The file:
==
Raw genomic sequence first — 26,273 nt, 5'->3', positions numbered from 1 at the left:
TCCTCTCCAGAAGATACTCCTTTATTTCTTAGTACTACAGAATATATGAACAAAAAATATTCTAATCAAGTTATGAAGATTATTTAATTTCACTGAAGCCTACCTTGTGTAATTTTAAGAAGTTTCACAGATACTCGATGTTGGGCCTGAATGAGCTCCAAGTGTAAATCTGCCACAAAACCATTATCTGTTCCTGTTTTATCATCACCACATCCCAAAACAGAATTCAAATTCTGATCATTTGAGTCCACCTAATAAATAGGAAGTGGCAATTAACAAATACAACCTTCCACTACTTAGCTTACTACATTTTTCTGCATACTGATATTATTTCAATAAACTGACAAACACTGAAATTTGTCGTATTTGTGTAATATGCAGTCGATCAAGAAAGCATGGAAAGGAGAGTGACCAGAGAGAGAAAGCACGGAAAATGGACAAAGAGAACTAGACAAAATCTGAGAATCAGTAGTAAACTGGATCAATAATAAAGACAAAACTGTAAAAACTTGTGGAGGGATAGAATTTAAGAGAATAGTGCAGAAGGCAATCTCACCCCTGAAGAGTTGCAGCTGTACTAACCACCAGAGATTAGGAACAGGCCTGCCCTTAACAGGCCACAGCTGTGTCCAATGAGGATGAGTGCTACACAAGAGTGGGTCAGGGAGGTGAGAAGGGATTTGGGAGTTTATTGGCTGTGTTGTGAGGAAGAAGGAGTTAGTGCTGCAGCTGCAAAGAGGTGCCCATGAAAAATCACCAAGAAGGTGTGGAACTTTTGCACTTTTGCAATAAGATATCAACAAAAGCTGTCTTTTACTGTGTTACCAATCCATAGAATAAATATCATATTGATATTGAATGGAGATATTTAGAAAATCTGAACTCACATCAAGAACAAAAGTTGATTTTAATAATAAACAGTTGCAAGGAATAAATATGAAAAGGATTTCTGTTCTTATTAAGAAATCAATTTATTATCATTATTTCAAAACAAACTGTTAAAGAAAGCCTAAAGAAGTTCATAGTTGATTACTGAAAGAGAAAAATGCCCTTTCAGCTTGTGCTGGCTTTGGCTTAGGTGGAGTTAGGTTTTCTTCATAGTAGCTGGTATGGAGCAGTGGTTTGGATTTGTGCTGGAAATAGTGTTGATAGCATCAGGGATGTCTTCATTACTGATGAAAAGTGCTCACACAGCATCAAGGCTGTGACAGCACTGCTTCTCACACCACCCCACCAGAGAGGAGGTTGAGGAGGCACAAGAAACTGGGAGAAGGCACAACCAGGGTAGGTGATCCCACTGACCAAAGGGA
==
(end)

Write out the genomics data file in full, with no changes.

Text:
Raw genomic sequence first — 26,273 nt, 5'->3', positions numbered from 1 at the left:
TCCTCTCCAGAAGATACTCCTTTATTTCTTAGTACTACAGAATATATGAACAAAAAATATTCTAATCAAGTTATGAAGATTATTTAATTTCACTGAAGCCTACCTTGTGTAATTTTAAGAAGTTTCACAGATACTCGATGTTGGGCCTGAATGAGCTCCAAGTGTAAATCTGCCACAAAACCATTATCTGTTCCTGTTTTATCATCACCACATCCCAAAACAGAATTCAAATTCTGATCATTTGAGTCCACCTAATAAATAGGAAGTGGCAATTAACAAATACAACCTTCCACTACTTAGCTTACTACATTTTTCTGCATACTGATATTATTTCAATAAACTGACAAACACTGAAATTTGTCGTATTTGTGTAATATGCAGTCGATCAAGAAAGCATGGAAAGGAGAGTGACCAGAGAGAGAAAGCACGGAAAATGGACAAAGAGAACTAGACAAAATCTGAGAATCAGTAGTAAACTGGATCAATAATAAAGACAAAACTGTAAAAACTTGTGGAGGGATAGAATTTAAGAGAATAGTGCAGAAGGCAATCTCACCCCTGAAGAGTTGCAGCTGTACTAACCACCAGAGATTAGGAACAGGCCTGCCCTTAACAGGCCACAGCTGTGTCCAATGAGGATGAGTGCTACACAAGAGTGGGTCAGGGAGGTGAGAAGGGATTTGGGAGTTTATTGGCTGTGTTGTGAGGAAGAAGGAGTTAGTGCTGCAGCTGCAAAGAGGTGCCCATGAAAAATCACCAAGAAGGTGTGGAACTTTTGCACTTTTGCAATAAGATATCAACAAAAGCTGTCTTTTACTGTGTTACCAATCCATAGAATAAATATCATATTGATATTGAATGGAGATATTTAGAAAATCTGAACTCACATCAAGAACAAAAGTTGATTTTAATAATAAACAGTTGCAAGGAATAAATATGAAAAGGATTTCTGTTCTTATTAAGAAATCAATTTATTATCATTATTTCAAAACAAACTGTTAAAGAAAGCCTAAAGAAGTTCATAGTTGATTACTGAAAGAGAAAAATGCCCTTTCAGCTTGTGCTGGCTTTGGCTTAGGTGGAGTTAGGTTTTCTTCATAGTAGCTGGTATGGAGCAGTGGTTTGGATTTGTGCTGGAAATAGTGTTGATAGCATCAGGGATGTCTTCATTACTGATGAAAAGTGCTCACACAGCATCAAGGCTGTGACAGCACTGCTTCTCACACCACCCCACCAGAGAGGAGGTTGAGGAGGCACAAGAAACTGGGAGAAGGCACAACCAGGGTAGGTGATCCCACTGACCAAAGGGA